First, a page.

††††††††††† This study went to two different schools in Ghana: a small technical day school with about 200 students and a girlsí boarding school with about 600 students.† All the females in the school who agreed to help with the study had their weight and height measured in order to calculate their BMI.† The girls with a BMI of 19 or lower were then assessed. These girls were also told to elect a friend of normal BMI to compare the two groups.† The assessment of the girls consisted of both physical and mental examinations, and a survey of eating attitude and behavior.† Out of 668 girls 100 of them had a BMI of less than 19, and 29 had a BMI lower than 17.5 which is the cutoff for anorexia based on BMI.† Of the 29 girls, 19 had some sort of contributing physical illness that contributed to their low weight.† The remaining 10 girls did not have any physical illnesses and when questioned about their weight they all attributed it to religious fasting.† The participants who admitted to religious fasting were either of Christian or Islamic faith.† Many of the girls who were interviewed shared a belief that through their fasting they could atone for their sins and God would forgive them and help them with their schoolwork and family.† Other girls reported claimed that by restricting their food intake they could better concentrate on prayer.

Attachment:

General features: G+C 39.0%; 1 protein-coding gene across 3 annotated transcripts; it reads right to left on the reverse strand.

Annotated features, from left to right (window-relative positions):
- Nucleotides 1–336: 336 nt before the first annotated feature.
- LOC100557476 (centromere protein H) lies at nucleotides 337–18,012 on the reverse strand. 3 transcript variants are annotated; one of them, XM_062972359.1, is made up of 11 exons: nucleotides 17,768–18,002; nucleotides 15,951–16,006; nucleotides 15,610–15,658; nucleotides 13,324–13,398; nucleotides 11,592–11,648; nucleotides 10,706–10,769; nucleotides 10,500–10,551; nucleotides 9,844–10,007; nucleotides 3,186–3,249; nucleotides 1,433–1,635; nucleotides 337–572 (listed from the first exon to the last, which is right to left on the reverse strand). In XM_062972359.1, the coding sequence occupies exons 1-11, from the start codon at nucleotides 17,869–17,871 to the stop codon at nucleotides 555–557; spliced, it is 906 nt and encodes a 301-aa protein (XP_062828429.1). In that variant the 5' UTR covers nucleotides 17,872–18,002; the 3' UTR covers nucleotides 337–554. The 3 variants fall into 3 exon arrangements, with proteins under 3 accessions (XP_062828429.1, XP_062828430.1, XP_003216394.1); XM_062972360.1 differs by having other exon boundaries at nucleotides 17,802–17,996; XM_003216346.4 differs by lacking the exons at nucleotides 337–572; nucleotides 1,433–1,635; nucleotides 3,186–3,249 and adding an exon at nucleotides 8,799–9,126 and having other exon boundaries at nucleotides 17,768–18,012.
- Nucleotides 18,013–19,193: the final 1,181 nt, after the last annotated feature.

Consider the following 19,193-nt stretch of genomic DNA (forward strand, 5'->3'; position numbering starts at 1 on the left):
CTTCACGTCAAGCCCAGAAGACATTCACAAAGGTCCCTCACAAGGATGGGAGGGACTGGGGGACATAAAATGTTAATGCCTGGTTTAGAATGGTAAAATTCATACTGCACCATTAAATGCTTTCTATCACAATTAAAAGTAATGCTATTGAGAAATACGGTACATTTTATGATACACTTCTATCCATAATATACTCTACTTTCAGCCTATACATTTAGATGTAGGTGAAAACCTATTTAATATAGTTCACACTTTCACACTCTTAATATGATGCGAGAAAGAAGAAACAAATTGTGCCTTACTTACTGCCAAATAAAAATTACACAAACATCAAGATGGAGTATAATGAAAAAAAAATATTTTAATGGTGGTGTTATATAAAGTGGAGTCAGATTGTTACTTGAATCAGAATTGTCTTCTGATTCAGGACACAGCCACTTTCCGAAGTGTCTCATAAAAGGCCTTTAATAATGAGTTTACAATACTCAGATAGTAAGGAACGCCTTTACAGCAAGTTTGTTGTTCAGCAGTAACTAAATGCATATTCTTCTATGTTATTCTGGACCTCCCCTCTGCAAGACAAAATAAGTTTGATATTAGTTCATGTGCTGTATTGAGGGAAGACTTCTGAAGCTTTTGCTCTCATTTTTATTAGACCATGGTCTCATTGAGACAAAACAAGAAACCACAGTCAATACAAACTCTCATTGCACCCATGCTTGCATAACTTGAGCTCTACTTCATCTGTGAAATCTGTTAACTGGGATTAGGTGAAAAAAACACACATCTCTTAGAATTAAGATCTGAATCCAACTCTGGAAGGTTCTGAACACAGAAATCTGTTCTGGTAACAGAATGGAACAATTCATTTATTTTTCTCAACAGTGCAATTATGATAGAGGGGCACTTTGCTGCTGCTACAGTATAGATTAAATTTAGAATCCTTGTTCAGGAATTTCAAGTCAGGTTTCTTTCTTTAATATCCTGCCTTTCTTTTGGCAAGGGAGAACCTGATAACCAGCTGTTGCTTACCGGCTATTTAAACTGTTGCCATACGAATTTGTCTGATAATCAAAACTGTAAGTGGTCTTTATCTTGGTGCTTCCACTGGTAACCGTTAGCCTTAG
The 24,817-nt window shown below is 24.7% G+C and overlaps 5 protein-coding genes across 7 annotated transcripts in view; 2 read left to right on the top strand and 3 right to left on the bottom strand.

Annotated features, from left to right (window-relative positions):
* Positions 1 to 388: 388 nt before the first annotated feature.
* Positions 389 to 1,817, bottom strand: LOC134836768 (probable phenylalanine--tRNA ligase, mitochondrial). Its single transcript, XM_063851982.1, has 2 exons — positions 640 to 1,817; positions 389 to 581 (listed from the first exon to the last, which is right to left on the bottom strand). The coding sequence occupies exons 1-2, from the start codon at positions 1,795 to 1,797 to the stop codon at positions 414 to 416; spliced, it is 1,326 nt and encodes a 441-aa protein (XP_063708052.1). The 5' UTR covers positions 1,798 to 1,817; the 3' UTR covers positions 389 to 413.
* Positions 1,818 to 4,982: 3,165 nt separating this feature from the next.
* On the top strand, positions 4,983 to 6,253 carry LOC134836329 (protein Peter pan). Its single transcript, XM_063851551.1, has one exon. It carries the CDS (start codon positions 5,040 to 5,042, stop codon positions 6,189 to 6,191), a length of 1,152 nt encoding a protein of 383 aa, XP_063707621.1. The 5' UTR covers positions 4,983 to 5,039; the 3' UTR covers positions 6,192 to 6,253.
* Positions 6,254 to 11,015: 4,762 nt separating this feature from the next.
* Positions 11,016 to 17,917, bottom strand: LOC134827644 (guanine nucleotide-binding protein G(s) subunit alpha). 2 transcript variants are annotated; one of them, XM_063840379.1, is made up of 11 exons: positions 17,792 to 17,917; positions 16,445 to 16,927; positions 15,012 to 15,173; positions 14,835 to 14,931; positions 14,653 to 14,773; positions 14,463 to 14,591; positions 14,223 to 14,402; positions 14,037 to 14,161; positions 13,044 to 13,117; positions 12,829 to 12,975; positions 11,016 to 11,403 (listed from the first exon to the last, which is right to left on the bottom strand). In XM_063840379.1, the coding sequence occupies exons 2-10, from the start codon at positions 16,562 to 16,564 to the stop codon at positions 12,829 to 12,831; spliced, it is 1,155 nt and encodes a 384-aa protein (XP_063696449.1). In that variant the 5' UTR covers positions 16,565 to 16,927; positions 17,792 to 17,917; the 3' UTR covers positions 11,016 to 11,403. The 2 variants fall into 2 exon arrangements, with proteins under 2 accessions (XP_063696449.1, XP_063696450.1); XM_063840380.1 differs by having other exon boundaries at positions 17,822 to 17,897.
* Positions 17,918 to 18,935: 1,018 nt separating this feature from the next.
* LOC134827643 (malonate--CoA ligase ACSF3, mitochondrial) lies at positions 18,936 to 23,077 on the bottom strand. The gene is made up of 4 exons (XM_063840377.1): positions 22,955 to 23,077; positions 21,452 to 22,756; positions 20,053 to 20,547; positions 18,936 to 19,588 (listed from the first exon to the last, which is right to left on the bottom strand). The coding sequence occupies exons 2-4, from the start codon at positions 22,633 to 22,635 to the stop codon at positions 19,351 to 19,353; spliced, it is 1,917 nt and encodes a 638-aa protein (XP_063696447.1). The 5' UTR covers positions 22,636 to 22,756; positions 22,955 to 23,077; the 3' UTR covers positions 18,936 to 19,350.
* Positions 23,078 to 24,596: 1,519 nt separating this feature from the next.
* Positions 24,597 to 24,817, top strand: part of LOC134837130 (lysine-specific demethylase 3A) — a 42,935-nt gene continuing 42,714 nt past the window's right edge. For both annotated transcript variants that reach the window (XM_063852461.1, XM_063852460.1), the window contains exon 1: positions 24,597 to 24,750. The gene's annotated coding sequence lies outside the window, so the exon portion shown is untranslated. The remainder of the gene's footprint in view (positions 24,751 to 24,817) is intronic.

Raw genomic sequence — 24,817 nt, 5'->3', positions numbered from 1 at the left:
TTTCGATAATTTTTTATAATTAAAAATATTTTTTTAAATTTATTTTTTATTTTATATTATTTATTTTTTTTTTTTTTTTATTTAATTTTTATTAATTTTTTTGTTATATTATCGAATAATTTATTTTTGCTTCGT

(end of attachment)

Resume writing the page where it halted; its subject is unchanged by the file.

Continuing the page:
††††††††††† In conclusion, this study demonstrates that a Western idea of anorexia is not necessarily true for all cultures.† Self-starvation is a core part of anorexia nervosa, while other contributing parts of anorexia differ between cultures.† This study also shows that fasting can be used in excess, and practiced in an extremely unhealthy way that can lead to eating disorders.† (Bennet et al., 2004)

Spirituality and Clinical Care in Eating Disorders:

††††††††††† Historical research has shown that eating disorders and religion have a direct correlation.† Many European women during the renaissance era punished their bodies by fasting in an effort to reach a higher plane of spirituality and closeness to God († Not as much contemporary research has been conducted to analyze the link between eating disorders and religious asceticism.† This study helps in the effort to discern how spirituality and religion can help and hinder people in overcoming their eating disorders.